Are government plans way out of court?

Raab’s plans seen as a threat to an independent judiciary

Raab’s plans seen as a threat to an independent judiciary


f Justice Secretary Dominic Raab gets his way, legislation will be introduced to “correct” judgements made in human rights cases that go against the government. The Deputy Prime Minister had previously revealed plans to “overhaul” the Human Rights Act to reduce the influence of the European Court of Human Rights (ECHR). Then in a later interview with the Sunday Telegraph he said he was devising a mechanism to allow ministers to introduce ad hoc legislation to “correct” court judgement, whether passed by the ECHR in Strasbourg or even by UK judges. He regards this tactic as creating new law through “judicial legislation” rather than decisions made by elected politicians. He said in the interview, “Where there have been judgments that – albeit properly and duly delivered by the courts – we think are wrong, the right thing is for parliament to legislate to correct them.” Raab said the government wanted the Supreme Court to have the last word on interpreting the laws of the land, not the Strasbourg court, but added, “We also want to protect and preserve the prerogatives of parliament from being whittled away by judicial legislation, abroad – or indeed at home.” In other words, no court decision will be final.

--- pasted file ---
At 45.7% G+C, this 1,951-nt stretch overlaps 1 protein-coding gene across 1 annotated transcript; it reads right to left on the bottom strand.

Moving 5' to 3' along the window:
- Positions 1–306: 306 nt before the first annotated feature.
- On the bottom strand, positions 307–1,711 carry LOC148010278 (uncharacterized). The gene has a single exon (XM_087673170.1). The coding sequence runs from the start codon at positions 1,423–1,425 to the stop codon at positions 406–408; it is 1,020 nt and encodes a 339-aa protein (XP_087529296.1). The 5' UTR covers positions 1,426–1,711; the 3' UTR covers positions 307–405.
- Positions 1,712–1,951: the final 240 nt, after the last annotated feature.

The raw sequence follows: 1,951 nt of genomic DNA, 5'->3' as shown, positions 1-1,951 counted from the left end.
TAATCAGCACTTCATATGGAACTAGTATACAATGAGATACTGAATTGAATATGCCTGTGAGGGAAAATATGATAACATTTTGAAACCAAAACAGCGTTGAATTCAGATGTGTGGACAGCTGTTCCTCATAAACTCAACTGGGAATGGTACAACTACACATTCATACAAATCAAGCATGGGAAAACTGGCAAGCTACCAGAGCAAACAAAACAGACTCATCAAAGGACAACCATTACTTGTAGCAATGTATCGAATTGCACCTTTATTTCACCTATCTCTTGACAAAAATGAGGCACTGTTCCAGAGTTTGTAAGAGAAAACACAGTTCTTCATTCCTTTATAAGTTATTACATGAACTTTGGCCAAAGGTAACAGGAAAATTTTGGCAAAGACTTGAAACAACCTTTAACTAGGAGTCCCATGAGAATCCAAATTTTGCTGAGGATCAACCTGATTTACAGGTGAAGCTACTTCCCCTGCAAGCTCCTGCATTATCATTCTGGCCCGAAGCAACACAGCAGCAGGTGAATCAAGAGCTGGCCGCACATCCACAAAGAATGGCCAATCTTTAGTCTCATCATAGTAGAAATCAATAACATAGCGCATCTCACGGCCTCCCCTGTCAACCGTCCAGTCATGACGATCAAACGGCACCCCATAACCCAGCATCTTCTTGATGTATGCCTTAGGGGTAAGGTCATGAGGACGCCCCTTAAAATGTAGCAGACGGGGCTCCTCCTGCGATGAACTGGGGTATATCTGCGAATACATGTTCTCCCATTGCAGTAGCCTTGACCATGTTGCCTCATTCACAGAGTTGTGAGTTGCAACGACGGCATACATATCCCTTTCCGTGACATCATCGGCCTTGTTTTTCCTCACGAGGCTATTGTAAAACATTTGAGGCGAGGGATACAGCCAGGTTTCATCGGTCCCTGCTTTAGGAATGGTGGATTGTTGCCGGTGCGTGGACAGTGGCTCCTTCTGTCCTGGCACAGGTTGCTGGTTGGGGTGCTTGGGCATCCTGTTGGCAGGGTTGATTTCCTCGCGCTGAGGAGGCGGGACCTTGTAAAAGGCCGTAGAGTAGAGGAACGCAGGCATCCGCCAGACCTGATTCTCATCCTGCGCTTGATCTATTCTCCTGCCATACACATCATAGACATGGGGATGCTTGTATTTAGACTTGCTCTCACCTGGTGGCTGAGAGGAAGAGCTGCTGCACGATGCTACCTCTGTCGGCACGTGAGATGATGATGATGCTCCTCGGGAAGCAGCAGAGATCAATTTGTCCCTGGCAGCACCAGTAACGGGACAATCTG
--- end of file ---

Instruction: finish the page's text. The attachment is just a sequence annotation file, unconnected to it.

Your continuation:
The concept of allowing “ministers to introduce ad hoc legislation” has sounded alarm bells for many, with the new plans less than universally welcomed. The former head of the government’s legal service, Jonathan Jones, claimed the Raab proposals were “muddled”, while a professor of public law at Cambridge University went much further, saying they were “deeply troubling” and threatened to undermine the basic standards of good governance. Mr Jones, who quit as the government’s top lawyer in protest at Boris Johnson’s plan to breach international law in the row over the post-Brexit Irish border, said there was “lots of muddle” in Raab’s plans, as he was trying to use a new ministerial mechanism for “correcting” court judgements without obtaining MPs’ approval, meaning a reduced role for parliament. And Cambridge professor of public law, Mark Elliot, said that allowing a minister to overrule a decision of the judiciary simply because he did not agree with it would “cut across principles that are fundamental components of the rule of law.” He said that any such move would be “profoundly problematic” and “deeply troubling” and added, “It would reassign a basic judicial role – interpreting the law – to ministers.” Additionally, human rights lawyer Jessica Simor QC, claimed the justice secretary was peddling a “false narrative” anyway in stating that foreign judges were ruling over the UK court system, when the Human Rights Act was introduced specifically to ensure that British people were able to have their rights upheld in a domestic court rather than having to go to the ECHR. This is one of those areas that confuses the public, with a large proportion of “don’t knows” in our survey questions. One thing is clear: the public understand the principle of judicial independence and don’t want that tampered with.

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